If you’d like to be a study participant in a science of meditation research study please visit Dr. Farb’s website at https://www.radlab.zone/
Dr. Farb and I had a wonderful discussion centered around the topics below.
What is contemplative science?
Contemplative science is a relatively new academic field that began in the early 2000’s. Now there are contemplative science research centers in universities across the world. The field of contemplative science is the scientific study of ancient meditation techniques with an eye to see what they do to our brains, to our thoughts, and to our behaviour.
What is narrative self?
I had never heard the term narrative self in relation to meditation before talking to Norm Farb. What I learnt was that the Narrative Self is at the heart of how we see ourselves in the world. It shapes what we think about ourselves when good happen to us and more importantly, when bad things happen to us. By learning to adjust the stories we tell ourselves about ourselves we can change the way we respond when faced with difficult circumstances.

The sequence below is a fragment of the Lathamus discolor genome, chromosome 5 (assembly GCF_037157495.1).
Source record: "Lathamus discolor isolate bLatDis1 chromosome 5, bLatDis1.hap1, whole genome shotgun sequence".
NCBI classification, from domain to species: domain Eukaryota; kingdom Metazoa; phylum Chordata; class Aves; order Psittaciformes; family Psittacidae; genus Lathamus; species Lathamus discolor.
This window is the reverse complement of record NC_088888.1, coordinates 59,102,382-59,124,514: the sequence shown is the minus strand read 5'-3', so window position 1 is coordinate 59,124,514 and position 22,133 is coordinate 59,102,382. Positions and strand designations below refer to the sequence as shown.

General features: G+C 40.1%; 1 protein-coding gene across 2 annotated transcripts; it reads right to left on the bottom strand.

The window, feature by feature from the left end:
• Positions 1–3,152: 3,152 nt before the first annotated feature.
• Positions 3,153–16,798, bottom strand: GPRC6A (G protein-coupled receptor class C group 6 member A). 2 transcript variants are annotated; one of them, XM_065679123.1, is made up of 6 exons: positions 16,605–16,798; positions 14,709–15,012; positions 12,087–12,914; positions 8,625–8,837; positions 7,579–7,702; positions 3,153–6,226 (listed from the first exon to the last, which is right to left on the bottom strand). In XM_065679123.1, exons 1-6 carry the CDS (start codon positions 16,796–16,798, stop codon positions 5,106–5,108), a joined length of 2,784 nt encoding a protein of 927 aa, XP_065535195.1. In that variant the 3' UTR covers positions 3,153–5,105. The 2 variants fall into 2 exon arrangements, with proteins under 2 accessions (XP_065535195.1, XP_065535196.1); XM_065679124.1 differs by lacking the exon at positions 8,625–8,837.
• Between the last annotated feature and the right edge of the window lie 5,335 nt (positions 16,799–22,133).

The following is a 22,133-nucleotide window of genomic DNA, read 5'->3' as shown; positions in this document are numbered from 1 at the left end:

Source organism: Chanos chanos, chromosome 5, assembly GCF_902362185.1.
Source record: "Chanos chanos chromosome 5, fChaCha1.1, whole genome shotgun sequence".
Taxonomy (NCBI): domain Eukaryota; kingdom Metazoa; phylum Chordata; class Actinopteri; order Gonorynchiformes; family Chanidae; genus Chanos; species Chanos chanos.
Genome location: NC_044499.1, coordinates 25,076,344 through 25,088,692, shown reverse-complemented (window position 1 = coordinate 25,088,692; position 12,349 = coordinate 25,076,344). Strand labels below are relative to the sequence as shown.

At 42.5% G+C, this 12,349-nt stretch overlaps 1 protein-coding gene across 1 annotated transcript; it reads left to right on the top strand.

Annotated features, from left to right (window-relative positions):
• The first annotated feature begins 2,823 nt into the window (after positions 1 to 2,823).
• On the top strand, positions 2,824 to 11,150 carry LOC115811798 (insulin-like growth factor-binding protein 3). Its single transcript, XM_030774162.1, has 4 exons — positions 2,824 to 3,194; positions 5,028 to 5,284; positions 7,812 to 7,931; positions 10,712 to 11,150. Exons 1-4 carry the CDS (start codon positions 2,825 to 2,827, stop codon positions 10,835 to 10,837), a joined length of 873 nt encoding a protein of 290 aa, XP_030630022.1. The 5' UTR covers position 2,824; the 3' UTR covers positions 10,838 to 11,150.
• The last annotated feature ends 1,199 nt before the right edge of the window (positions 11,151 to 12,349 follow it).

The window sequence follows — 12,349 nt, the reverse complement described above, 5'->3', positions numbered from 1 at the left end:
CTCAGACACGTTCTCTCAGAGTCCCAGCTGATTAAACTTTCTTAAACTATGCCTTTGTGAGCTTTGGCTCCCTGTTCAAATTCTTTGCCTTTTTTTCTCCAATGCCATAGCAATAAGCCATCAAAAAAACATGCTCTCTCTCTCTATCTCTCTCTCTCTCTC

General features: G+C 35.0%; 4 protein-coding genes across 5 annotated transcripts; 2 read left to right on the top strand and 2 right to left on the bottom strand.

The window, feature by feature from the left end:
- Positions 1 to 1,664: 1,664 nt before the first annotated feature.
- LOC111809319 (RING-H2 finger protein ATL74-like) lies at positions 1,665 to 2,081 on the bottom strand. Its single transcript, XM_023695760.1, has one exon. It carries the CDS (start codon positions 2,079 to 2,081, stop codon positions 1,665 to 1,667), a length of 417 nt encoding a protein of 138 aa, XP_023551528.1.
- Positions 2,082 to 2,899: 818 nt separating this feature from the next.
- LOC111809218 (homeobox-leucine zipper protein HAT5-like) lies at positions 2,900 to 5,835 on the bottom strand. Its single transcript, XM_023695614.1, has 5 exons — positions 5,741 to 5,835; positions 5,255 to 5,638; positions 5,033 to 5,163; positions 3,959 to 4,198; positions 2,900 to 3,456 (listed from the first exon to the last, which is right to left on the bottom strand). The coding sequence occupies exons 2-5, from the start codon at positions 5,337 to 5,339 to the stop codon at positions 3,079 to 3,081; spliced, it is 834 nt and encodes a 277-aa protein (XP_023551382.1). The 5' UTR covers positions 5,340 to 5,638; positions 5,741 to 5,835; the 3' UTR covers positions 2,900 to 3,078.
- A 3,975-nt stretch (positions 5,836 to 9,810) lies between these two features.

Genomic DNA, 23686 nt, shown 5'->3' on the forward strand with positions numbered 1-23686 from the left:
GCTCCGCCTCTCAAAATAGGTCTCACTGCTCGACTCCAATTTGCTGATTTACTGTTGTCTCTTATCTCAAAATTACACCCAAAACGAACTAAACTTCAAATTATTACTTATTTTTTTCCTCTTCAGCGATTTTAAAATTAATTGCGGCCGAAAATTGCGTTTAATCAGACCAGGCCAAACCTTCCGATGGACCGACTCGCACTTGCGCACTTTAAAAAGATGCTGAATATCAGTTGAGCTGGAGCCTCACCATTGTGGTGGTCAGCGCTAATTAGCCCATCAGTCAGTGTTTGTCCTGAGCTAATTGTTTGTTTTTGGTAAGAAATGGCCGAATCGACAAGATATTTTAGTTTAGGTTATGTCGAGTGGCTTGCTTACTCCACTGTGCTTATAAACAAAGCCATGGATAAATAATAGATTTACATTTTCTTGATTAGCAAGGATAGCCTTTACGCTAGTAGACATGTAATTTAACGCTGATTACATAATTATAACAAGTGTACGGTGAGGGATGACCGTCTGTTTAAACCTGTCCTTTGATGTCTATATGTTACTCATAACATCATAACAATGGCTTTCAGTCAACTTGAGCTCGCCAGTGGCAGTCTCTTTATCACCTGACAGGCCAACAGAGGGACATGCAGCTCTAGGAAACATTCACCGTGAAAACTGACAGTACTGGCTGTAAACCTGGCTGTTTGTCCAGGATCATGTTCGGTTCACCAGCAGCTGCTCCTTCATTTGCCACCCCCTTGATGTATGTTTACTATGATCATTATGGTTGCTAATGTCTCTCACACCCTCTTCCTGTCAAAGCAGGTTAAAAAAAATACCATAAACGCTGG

What is a flexible self-reference?
We have a narrative self, which we create through our thoughts and feelings. The problem is that we often we end up identifying ourselves WITH our thoughts and feelings.
What most people’s perception of meditation is, and what Norm thought was likely the case, was that meditation silences our thoughts and feelings and thereby disengages our propensity to identify with our thoughts and feelings. We meditate, we have less thoughts, so we have less unhealthy thoughts, leading to a healthier sense of self.
But that’s not what was happening with the meditating subjects in Norms FMRI experiments. What he noticed was that the brain areas associated with body sensations were starting to become active. This meant that meditators were able to move from a mental sense of self to a physical sense of self. Meditators were switching to body mode, having the option to change self-reference
These results hint at the idea “silencing” isn’t what’s important about meditation – flexibility in self-reference is.
The Effects of Meditation on Sadness, Depression, Rumination and Attention
We discuss the results of the various FMRI studies conducted at the Rad Lab where Norm’s research takes place. His work focuses on the benefits meditation may bring in reducing relapse of depressive episodes. The results indicate that meditation does help in developing a flexible self-reference and thereby reducing depressive relapse. But it’s not the only way. Another common technique is Cognitive Behavioural Therapy.